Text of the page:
Class 1-A state basketball playoffs: Atkins High girls are indeed legit

Class 1-A state basketball playoffs: Atkins High girls are indeed legit
March 04
00:00 2016

In photo: Coach Louis Lowery of Atkins is not surprised that the 12th-seeded Camels are only one game away from playing for a state championship. (Photo by Craig T. Greenlee)


It’s safe to say that that few people believed that Atkins’ girls would make an extended run in this year’s Class 1-A state basketball playoffs. Through four rounds of postseason play, the Camels have delivered stunning victories as the West Region’s No. 12 seed.

Armani Hampton shoots free throws during a practice session prior to the West Regional finals on Saturday. (Photo by Craig T. Greenlee)

Armani Hampton shoots free throws during a practice session prior to the West Regional finals on Saturday.
(Photo by Craig T. Greenlee)

Atkins pulled off an eyebrow-raising 48-44 upset win over top-seeded Hiwassee Dam earlier this week to confirm its status as a bona fide contender for a state title. Coach Louis Lowery’s crew takes the next step on Saturday, when they face archrival Winston-Salem Prep in the regional final at Joel Coliseum (2 p.m. tip-off).

The winner earns a trip to Chapel Hill to play for the state championship on March 12.

“If we play the way we’re capable of playing, I like our chances against anybody,” said Lowery. “Everybody on this team has a role and we’re playing together and we’re playing with a lot of intensity.”

There’s no doubt that Atkins will be the underdog in most people’s minds. After all, Winston-Salem Prep is the defending state champ, and for the most part, the Phoenix appears to be primed to win back-to-back state titles.

Even so, don’t overlook Atkins (21-6). Over the past three years, the Camels have given Prep (26-3) all it can handle every time these schools get together on a basketball court. This year, for instance, Prep won both regular-season games, but in each case, the outcome could’ve turned out differently.

The Phoenix beat the Camels 44-37 on its home floor and managed to squeeze out a 35-34 victory in the second meeting at the Atkins gym. But that’s not all. A year ago – the same season in which Prep won its first state title in girls’ hoops – the Camels earned a split by winning one of their two regular-season games. The year before that, the teams were 1-1 when they went head-to-head.

“We’ve had some tough losses to Prep,” said Lowery. “But now we get another chance. Now, we’ll get to see how much we’ve learned from our mistakes. This group has gone through some adversity, but they’ve become better and they’re stronger because of that.”
Based on the recent history of these teams, folks can expect a low-scoring, defensive struggle. Both teams have quickness in the backcourt and strong performers on the front line. The outcome, though, is likely to come down to composure, turnovers and free-throw shooting.

No doubt, Prep, No. 2 in the West Region, is formidable. But so is Atkins.

As the 12th seed, the Camels have raised their level of play in posting road wins over No. 4 Elkin and top-seeded Hiwassee Dam. What’s most impressive is the defense. In those two games, the Camels held the opposition to 38.5 points per game.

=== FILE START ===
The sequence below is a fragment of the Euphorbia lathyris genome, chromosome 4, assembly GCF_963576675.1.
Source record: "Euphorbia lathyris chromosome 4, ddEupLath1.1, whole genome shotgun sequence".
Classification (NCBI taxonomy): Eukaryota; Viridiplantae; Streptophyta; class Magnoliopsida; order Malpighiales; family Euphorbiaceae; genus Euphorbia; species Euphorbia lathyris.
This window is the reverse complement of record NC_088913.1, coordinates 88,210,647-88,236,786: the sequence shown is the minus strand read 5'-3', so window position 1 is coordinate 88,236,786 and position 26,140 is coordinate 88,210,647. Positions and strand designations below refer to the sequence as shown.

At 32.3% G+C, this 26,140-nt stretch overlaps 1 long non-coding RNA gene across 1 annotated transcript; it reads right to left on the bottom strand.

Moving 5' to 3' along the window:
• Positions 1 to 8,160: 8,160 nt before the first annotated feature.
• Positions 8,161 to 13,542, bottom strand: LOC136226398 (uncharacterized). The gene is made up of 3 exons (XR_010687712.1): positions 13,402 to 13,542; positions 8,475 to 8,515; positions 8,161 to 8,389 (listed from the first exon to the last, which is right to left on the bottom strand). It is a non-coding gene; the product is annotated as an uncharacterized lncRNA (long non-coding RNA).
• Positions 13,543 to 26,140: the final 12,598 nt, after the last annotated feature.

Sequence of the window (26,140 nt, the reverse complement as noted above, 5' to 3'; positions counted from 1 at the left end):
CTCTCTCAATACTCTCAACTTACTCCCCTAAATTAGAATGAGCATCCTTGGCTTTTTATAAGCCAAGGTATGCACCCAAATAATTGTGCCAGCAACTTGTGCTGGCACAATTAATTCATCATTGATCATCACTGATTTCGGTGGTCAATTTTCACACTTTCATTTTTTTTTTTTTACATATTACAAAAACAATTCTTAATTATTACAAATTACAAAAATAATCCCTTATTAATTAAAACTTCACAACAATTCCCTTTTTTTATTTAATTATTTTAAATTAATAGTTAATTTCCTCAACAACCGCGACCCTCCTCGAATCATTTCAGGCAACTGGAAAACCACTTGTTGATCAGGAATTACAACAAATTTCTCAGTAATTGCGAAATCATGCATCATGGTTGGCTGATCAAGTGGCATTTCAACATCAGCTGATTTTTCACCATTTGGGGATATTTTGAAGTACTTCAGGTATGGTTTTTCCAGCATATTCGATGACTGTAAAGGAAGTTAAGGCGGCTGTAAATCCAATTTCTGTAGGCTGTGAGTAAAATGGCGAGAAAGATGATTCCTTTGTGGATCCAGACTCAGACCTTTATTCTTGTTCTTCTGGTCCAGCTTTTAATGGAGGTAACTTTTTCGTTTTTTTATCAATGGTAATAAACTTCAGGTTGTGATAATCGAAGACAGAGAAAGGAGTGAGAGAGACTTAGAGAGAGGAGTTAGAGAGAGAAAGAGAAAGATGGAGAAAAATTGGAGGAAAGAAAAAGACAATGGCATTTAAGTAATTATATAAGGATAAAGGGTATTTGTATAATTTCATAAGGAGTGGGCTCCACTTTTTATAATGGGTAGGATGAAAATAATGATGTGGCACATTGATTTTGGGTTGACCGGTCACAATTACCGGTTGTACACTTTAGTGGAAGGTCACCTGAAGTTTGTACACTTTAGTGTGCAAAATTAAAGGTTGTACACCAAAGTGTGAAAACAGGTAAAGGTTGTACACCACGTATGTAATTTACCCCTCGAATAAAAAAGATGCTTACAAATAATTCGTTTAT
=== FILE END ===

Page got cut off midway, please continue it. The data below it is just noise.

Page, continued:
Even though Atkins is viewed as this year’s Cinderella team, Lowery isn’t surprised by the results. A year ago, the Camels had the look of a serious contender, but fell short in a shocking upset loss to Bishop McGuinness in the opening round of the playoffs.
It was a disappointing time because Atkins had two convincing wins over McGuinness during the regular season. The surprise loss wasn’t a case of the Camels being overconfident. It was a case of being idle for a week and a half because of a snowstorm that forced all schools in Forsyth County to close.

Since the schools were closed, no team was allowed to practice, in accordance with the rules issued by the North Carolina High School Athletic Association. When the Camels took the court against the Villains, it was evident that the lengthy time off caused major problems. They were woefully out of sync and clearly rusty.

“It took all of us a while to get over that,” Lowery recalled. “We moved on, but the kids remembered the experience. That’s why they’ve continued to push. All of that came to play in our last win. They endured under adverse circumstances on the road. And they stayed in the fight all the way until the very end. That was a very tough game.”

Armani Hampton, a 5-11 forward, is Atkins’ marquee player. For her career, Hampton, who signed with Appalachian State, has averaged over 15 points a game. Her length, quickness and court savvy make her a difficult cover for opposing defenders.
Hampton, however, is not a solo act.

Saryna Carpenter, a 5-11 power forward, is a solid two-way player in the post. Her ability to hit shots from the perimeter makes her especially lethal. In the middle, 6-1 center Chandler Robinson isn’t known for her scoring. What she does best is snatch rebounds and block shots. As an inside presence, Robinson is equally effective at altering shots whenever opponents take the ball to the basket.

The backcourt has more than held its own. Tyler Mercer, Tyler Davenport and Mikalah Muhammad have all had their superlative moments this season.

In the win over Hiwassee Dam, Mercer’s scoring and assists accounted for 10 points in a decisive 14-0 run in the third quarter that helped Atkins take control of the game.

About Author

Craig Greenlee

Craig Greenlee

Related Articles


Featured Sponsor

Receive Chronicle Updates

  • This field is for validation purposes and should be left unchanged.



More Sponsors